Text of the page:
Since 2000, when the program began, 122,000 volunteers have collected almost 16 million pounds from waterways and shorelines in the South. In 2019, more than 5,000 volunteers removed almost 450,000 pounds of trash, including old boats, mattresses, tires, appliances and other unsightly items, a 4% increase over the previous year’s haul.

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“We not only picked up more trash in 2019. We also had more volunteers,” said Clelland, an Environmental Affairs specialist for Alabama Power who helps coordinate the cleanups with multiple partners. “Twenty years in and the enthusiasm and participation remain strong. I fully expect 2020 to be just as successful as 2019, if not more so.”

An Alabama River cleanup in Autauga County on Feb. 15 leads off this year’s schedule, which concludes the first week of November at Lake Martin.

Volunteers elevate Alabama through Renew Our Rivers from Alabama NewsCenter on Vimeo.

Renew Our Rivers began in 2000 with a cleanup by Alabama Power employees along the Coosa River at the company’s Plant Gadsden. It has grown to become one of America’s largest river cleanup initiatives, with the help of community partners, volunteers and organizations.

“Alabama is a beautiful place with extraordinary natural resources,” said Susan Comensky, Alabama Power vice president for Environmental Affairs. “Protecting those resources, while providing reliable, affordable electricity for our customers, is at the heart of our company’s mission. The commitment by Alabama Power employees to Renew Our Rivers remains strong, but we couldn’t do it without the support of our community partners across the state who support the effort year after year.”

Renew Our Rivers is one of many initiatives in which Alabama Power partners with others to promote conservation and environmental stewardship in communities across the state. The 2020 schedule of Renew Our Rivers cleanups is below. For updates to the schedule, visit alabamapower.com/renewourrivers.

2020 Renew Our Rivers Schedule

Feb. 15: Alabama River

Contact: John Paul O’Driscoll at 334-850-7153

or johnpaulod@juno.com

 

Feb. 29: Bankhead Lake (Warrior River)

Contact: Ronnie Tew at 205-908-4857

 

March 7: Lake Eufaula (Chattahoochee River)

Contact: Brad Moore at bmooreless@gosuto.com

 

March 14: Valley Creek (Spring)

Contact: Freddie Freeman at 205-424-4060, ext. 4188

or ffreeman@bessemeral.org

 

March 21: Lake Mitchell (Coosa River)

Contact: Mike Clelland at 205-354-9348

 

March 28-April 4: Logan Martin (Coosa River)

Contact: Bud Kitchin at 256-239-0242

 

March 28: Minor Heights Community at Village Creek

Contact: Yohance Owens at 205-798-0087

or yohancevilcreek@yahoo.com

 

March 28-April 4: Lay Lake (Coosa River)

Contact: Judy Jones at 205-669-4865

 

April 11: Lay Lake at E.C. Gaston Plant (Coosa River)

Contact: Tanisha Fenderson at tfender@southernco.com

 

April 4: Cahaba River

Contact: David Butler at

info@cahabariverkeeper.org

 

April 14-15: Mobile River (Plant Barry)

Contact: Bo Cotton at 251-331-0603

 

April 18: Lake Jordan (Coosa River)

Contact: Brenda Basnight 334-478-3388

 

Date TBD: Plant Miller (Locust Fork)

Contact: TBD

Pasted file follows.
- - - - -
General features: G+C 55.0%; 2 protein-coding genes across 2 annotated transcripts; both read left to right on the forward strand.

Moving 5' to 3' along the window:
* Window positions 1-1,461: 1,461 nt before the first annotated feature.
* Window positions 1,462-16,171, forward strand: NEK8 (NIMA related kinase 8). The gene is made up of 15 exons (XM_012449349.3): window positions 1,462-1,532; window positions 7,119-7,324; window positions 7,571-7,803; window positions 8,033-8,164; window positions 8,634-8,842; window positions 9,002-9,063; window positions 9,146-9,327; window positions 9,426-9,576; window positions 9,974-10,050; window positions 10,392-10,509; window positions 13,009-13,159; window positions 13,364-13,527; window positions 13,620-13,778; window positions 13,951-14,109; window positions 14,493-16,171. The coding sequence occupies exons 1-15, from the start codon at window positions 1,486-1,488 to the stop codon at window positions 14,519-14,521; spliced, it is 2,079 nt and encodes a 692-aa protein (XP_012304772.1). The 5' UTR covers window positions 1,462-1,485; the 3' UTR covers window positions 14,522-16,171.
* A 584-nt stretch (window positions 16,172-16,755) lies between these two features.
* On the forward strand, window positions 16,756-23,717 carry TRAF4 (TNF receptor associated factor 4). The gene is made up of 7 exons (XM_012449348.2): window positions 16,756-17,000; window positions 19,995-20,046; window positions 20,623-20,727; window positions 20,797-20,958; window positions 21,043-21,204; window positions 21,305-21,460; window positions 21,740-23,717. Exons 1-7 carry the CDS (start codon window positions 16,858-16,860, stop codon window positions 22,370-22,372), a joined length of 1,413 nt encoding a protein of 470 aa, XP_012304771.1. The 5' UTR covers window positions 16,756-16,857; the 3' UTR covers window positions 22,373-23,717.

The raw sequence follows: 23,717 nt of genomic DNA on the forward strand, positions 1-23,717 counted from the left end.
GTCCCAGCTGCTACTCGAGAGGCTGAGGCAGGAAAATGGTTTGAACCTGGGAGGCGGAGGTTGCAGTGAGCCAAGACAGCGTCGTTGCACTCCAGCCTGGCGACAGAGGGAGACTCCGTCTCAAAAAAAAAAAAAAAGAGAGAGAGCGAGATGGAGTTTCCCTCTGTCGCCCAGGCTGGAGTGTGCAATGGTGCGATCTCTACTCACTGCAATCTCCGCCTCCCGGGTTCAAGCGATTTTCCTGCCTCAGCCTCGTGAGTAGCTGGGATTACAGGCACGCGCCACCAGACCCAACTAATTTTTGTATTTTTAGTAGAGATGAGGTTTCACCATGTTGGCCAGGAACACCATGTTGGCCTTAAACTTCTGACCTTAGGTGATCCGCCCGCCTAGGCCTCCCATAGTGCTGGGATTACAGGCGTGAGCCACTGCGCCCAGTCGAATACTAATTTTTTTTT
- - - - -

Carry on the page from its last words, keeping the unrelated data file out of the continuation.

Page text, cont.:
April 22-23: Smith Lake (Winston County)

Contact: Allison Cochran at 205-489-5111

 

April 24: Smith Lake (Cullman County)

Contact: Jim Murphy at 205-529-5981

 

April 25: Weiss Lake

Contact: Sam Marko at 404-626-8594

 

May 1: Plant Gorgas (Mulberry Fork)

Contact: John Pate at 205-686-2324

or johpate@southernco.com

 

May 15: Lake Seminole

Contact: Melanie Rogers at mlrogers@southernco.com

 

May 16: Chattahoochee River (Plant Farley)

Contact: Melanie Rogers at mlrogers@southernco.com

 

May 18-19: Smith Lake (Walker County)

Contact: Roger Treglown at 205-300-5253

 

Aug. 8: Holt Lake (Black Warrior River)

Contact: Becky Clark at 205-799-2449

 

Aug. 14: Plant Miller (Locust Fork)

Contact: Madison Maughon at 205-438-0150

or mtmaugho@southernco.com

 

Aug. 15: Valley Creek

Contact: TBD

 

Aug. 15: Upper Tallapoosa River

Contact: Lex Brown at 256-239-6399

 

Sept: 8-9: Smith Lake (Walker County)

Contact: Roger Treglown at 205-300-5253

 

Date TBD: Village Creek

Contact: Yohance Owens at 205-798-0087

 

Sept.18: Smith Lake (Cullman County)

Contact: Jim Murphy at 205-529-5981

 

Sept. 24: Smith Lake (Winston County)

Contact: Jim Eason at msgjeason@yahoo.com

 

Oct. 2-3: Lake Demopolis

Contact: Jesse Johnson at 334-289-6160 or 251-238-1257

 

Oct. 13: Dog River (Mobile County)

Contact: Catie Boss at 251-829-2146 or clboss@southernco.com

 

Oct.17: Lake Mitchell (Coosa River)

Contact: Dale Vann at 205-910-3713

 

Oct. 20-22: Lake Harris (Tallapoosa River-Lake Wedowee)

Contact: Sheila Smith at 205-396-5093

or Marlin Glover at 770-445-0824

 

Oct. 26-31: Neely Henry Lake (Coosa River)

Contact: Lisa Dover at 256-549-0900

 

Nov. 6-7: Lake Martin (Tallapoosa River)

Contact: John Thompson at 334-399-3289

or 1942jthompson420@gmail.com

(Courtesy of Alabama NewsCenter)

14 hours ago

Time-lapse video of Birmingham’s new downtown interstate bridges

The new Interstate 59/20 bridges through downtown Birmingham are scheduled to open within the next few days, 12 months after they were closed for replacement.

The Alabama Department of Transportation (ALDOT) announced Jan. 13 the contractor, Johnson Brothers Corp., would have the bridges completed and ready to open no later than Jan. 21. The interstate bridges were closed to traffic Jan. 21, 2019, as part of ALDOT’s phased repair plan for the more than 45-year-old bridges.